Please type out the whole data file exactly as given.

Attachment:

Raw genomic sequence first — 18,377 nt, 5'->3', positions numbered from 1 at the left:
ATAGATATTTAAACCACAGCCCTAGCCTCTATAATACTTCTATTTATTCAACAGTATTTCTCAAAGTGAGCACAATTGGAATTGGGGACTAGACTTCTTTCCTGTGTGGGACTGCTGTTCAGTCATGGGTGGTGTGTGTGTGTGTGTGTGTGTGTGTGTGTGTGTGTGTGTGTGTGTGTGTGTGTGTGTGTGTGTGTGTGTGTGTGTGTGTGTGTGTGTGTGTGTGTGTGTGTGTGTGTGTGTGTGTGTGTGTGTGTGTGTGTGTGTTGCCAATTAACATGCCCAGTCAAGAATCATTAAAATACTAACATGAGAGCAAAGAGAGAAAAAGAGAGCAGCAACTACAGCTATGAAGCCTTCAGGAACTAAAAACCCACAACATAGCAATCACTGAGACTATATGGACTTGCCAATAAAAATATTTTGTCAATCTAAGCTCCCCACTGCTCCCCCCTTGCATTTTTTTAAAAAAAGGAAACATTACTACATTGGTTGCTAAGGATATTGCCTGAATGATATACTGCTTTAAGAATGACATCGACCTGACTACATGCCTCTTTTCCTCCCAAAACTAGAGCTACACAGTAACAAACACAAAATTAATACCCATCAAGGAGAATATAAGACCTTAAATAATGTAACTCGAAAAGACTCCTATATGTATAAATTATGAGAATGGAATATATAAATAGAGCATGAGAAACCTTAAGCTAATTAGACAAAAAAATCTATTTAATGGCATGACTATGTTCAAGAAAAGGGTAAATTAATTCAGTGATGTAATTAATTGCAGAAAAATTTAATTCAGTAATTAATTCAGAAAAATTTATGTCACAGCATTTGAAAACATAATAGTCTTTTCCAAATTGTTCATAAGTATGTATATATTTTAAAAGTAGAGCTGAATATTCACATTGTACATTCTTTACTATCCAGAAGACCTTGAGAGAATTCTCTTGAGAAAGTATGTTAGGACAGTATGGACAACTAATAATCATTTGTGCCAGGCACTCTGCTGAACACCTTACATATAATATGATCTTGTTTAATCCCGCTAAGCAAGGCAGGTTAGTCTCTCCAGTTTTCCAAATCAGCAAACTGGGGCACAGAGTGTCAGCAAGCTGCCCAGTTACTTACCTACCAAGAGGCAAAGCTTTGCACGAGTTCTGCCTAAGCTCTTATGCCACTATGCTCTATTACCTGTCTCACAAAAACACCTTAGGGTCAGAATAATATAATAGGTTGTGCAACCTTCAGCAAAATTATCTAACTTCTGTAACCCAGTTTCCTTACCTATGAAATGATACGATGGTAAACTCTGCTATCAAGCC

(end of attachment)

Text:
Raw genomic sequence first — 18,377 nt, 5'->3', positions numbered from 1 at the left:
ATAGATATTTAAACCACAGCCCTAGCCTCTATAATACTTCTATTTATTCAACAGTATTTCTCAAAGTGAGCACAATTGGAATTGGGGACTAGACTTCTTTCCTGTGTGGGACTGCTGTTCAGTCATGGGTGGTGTGTGTGTGTGTGTGTGTGTGTGTGTGTGTGTGTGTGTGTGTGTGTGTGTGTGTGTGTGTGTGTGTGTGTGTGTGTGTGTGTGTGTGTGTGTGTGTGTGTGTGTGTGTGTGTGTGTGTGTGTGTGTGTGTGTGTTGCCAATTAACATGCCCAGTCAAGAATCATTAAAATACTAACATGAGAGCAAAGAGAGAAAAAGAGAGCAGCAACTACAGCTATGAAGCCTTCAGGAACTAAAAACCCACAACATAGCAATCACTGAGACTATATGGACTTGCCAATAAAAATATTTTGTCAATCTAAGCTCCCCACTGCTCCCCCCTTGCATTTTTTTAAAAAAAGGAAACATTACTACATTGGTTGCTAAGGATATTGCCTGAATGATATACTGCTTTAAGAATGACATCGACCTGACTACATGCCTCTTTTCCTCCCAAAACTAGAGCTACACAGTAACAAACACAAAATTAATACCCATCAAGGAGAATATAAGACCTTAAATAATGTAACTCGAAAAGACTCCTATATGTATAAATTATGAGAATGGAATATATAAATAGAGCATGAGAAACCTTAAGCTAATTAGACAAAAAAATCTATTTAATGGCATGACTATGTTCAAGAAAAGGGTAAATTAATTCAGTGATGTAATTAATTGCAGAAAAATTTAATTCAGTAATTAATTCAGAAAAATTTATGTCACAGCATTTGAAAACATAATAGTCTTTTCCAAATTGTTCATAAGTATGTATATATTTTAAAAGTAGAGCTGAATATTCACATTGTACATTCTTTACTATCCAGAAGACCTTGAGAGAATTCTCTTGAGAAAGTATGTTAGGACAGTATGGACAACTAATAATCATTTGTGCCAGGCACTCTGCTGAACACCTTACATATAATATGATCTTGTTTAATCCCGCTAAGCAAGGCAGGTTAGTCTCTCCAGTTTTCCAAATCAGCAAACTGGGGCACAGAGTGTCAGCAAGCTGCCCAGTTACTTACCTACCAAGAGGCAAAGCTTTGCACGAGTTCTGCCTAAGCTCTTATGCCACTATGCTCTATTACCTGTCTCACAAAAACACCTTAGGGTCAGAATAATATAATAGGTTGTGCAACCTTCAGCAAAATTATCTAACTTCTGTAACCCAGTTTCCTTACCTATGAAATGATACGATGGTAAACTCTGCTATCAAGCC